With Node.js, you need to write everything from scratch. Worst case scenario, this results in a decrease in productivity. However, cooperating with an experienced programming team that has adopted good processes for developing and maintaining code, can negate this risk to efficiency.
Not Suitable for heavy-computing apps
As we touched on above, Node.js doesn’t yet support multi-threaded programming. It is capable of serving far more complicated applications than Ruby, but it’s not suitable for performing long-running calculations. Heavy computations block the incoming requests, rendering the biggest advantage of Node.js useless.
While Node.js is perfect for lightweight yet complex apps, in the case of software that requires some heavy computing, it might perform less effectively than traditional methods. Modules such as ‘forever’ can be added to your Node.js framework from the NPM to help prevent particularly damaging crashes, if an exception finds its way onto the single thread.
In the instance of an exception finding its way into the core of the event loop, the entire programme may crash, without the prospect of being able to recover the state of the user session before the crash. External systems can be used to tackle this issue, or, as mentioned above, modules like ‘forever’ can be used to set up callback parameters that will pass the error back to the caller.
Immaturity of tools
Even though the core Node.js is stable, many packages in the NPM registry are still of poor quality or have not been properly documented. As it is mostly an open-source ecosystem, numerous tools have not been supervised, and so they might fail to meet coding standards.
The NPM’s structure makes it harder to spot reliable packages, and problems can occur when connecting to obscure or old databases, so you might need more experienced software developers to find tools that can be trusted.
Node.js’ relational database tools are not very advanced compared to its heavyweight competitors, which makes it currently unsuitable for use with server-side web applications with relational databases. Recent developments do, however, suggest that modules will soon be available to patch over this gap.
Ineffectual for HTML or CRUD projects
There are some instances in which the benefits of Node.js would prove ineffectual or pointless. When developing simple HTML or CRUD applications, where you do not need a separate API and all data comes directly from the server, Node.js provides very little benefit.
While your application might be marginally more scalable with Node.js, you should not expect more traffic simply because you have used it. In these instances, it is reasonable to stick to web frameworks like Ruby.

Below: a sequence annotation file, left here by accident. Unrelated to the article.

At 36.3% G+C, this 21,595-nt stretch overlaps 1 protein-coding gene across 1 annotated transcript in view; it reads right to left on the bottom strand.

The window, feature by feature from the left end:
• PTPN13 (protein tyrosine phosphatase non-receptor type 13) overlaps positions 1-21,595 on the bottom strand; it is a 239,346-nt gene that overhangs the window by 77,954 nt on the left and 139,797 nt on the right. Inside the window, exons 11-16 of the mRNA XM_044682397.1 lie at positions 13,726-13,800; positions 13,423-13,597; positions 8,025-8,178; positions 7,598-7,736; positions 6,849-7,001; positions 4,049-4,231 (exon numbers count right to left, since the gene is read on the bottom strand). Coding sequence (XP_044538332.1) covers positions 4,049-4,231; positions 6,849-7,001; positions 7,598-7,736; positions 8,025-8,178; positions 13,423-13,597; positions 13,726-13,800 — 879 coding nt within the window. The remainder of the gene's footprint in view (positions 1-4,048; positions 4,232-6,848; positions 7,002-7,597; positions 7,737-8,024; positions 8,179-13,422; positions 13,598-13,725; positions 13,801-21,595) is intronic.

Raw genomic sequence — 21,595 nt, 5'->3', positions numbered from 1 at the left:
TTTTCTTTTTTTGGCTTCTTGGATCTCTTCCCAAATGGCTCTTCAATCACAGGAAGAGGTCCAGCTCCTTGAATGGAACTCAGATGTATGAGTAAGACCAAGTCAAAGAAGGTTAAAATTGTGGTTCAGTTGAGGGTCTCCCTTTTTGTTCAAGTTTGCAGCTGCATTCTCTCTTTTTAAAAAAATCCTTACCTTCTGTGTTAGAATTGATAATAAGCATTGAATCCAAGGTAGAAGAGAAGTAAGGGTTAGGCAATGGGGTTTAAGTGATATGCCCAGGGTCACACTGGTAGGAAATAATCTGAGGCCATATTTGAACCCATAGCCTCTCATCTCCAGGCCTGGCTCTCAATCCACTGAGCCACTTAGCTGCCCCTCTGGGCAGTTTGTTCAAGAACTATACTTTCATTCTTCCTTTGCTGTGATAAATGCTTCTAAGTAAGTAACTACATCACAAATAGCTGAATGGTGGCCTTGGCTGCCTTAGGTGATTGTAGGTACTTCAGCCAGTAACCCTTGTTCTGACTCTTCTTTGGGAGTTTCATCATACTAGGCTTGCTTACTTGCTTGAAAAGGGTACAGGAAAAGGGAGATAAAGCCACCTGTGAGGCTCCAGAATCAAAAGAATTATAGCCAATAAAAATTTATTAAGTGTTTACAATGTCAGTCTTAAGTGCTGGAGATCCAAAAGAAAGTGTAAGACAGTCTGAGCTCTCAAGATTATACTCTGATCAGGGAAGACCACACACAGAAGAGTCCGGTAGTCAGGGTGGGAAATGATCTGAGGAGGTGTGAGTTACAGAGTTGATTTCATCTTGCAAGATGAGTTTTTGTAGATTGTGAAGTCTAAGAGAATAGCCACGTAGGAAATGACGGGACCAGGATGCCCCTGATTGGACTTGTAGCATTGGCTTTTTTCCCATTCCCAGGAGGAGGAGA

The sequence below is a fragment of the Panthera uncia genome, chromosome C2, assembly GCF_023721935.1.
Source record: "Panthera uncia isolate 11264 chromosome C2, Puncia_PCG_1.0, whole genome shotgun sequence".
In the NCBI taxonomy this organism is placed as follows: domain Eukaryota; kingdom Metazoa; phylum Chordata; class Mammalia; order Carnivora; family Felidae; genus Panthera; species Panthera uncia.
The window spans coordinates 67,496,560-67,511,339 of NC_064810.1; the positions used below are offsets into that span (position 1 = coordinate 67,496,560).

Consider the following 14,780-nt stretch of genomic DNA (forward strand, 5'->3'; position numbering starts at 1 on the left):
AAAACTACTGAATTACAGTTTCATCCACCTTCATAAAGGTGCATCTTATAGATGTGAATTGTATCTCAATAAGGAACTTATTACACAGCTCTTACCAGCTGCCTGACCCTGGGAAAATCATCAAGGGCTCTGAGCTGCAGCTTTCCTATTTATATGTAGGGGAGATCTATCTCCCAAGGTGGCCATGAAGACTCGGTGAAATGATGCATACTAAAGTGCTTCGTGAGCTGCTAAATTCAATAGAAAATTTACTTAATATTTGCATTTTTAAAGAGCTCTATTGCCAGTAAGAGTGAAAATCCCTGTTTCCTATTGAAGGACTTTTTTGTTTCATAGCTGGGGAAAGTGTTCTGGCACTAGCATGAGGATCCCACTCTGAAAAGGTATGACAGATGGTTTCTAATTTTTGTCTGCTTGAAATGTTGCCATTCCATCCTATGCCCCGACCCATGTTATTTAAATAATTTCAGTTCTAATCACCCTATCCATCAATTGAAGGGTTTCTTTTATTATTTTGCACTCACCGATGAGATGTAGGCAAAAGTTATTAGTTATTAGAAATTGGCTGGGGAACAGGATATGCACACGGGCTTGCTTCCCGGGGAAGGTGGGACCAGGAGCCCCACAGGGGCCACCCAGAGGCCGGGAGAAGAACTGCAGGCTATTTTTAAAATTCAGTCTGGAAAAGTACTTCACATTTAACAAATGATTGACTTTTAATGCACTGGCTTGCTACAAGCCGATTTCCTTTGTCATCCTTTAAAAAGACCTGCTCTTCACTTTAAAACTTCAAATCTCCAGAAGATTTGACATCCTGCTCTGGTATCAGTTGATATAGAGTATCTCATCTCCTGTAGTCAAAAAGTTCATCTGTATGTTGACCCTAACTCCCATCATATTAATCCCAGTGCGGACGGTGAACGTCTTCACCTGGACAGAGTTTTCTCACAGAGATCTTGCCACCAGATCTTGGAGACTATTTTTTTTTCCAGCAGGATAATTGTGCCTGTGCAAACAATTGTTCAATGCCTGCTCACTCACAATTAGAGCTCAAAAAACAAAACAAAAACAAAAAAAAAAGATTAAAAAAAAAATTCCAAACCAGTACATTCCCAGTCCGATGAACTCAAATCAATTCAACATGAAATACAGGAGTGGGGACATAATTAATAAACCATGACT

Good use cases
Node.js is very efficient with real-time applications, as it facilitates handling multiple client requests, enables sharing and reusing packages of library code, and the data sync between the client and server happens very fast. Some examples of projects that are well-suited to the use of Node.js include:
- Collaborative drawing/editing apps, where multiple people need to be able to edit and review documents and projects
- Video conferencing apps that work with specific hardware of VoIP
- Online gaming apps and e-commerce transaction software, where online data is important
- Live chat and instant-messaging apps where instant client-server interaction is essential and constant
- Minimum Viable Products, where start-ups want to validate the marketability of their product without investing too much time and money in development; if the product is well-received, it can be scaled and enhanced accordingly
- Microservice architectures, popular among enterprise applications
Where to start with Node.js?
The best starting point for learning Node.js is the official guide, from which you can pick up the core concepts of Node.js. In the guide, you will find the answer to one of the most important questions: how to build a simple Node.js server?
After that, you will be ready to learn by building your own applications.
- First, go to the official web page of Node.js and download the Node.js package
- Then, we need to install the Node.js package manager, so we can install and easily manage the dependencies within our project
- Next, visit npmjs.com and follow the installation instructions
- Now, we are ready to write some code
So, why is Node.js so popular?
Though immature in many aspects, Node.js is a fast-developing and promising environment that is set to solve and diminish many of the development hurdles that your app team may be encountering. It is likely that its usefulness will only continue to become clear to many programmers in the coming years.
Numerous companies have trusted Node.js in the production of their applications, and they’ve already experienced positive results. Developers are taking Node.js as an opportunity to widen their field and become full stack experts rather than restrict themselves to the boundaries of traditional functional teams.
The benefits of Node.js outlined above prove that, if you’ve got the right project, it is definitely worth following the example of the big names like NASA and Microsoft and working out how Node.js can help solve your programming problems.
One thing that is certain with Node.js is that, with its growing reputation, community, and use-cases, its benefits are likely to exceed your expectations.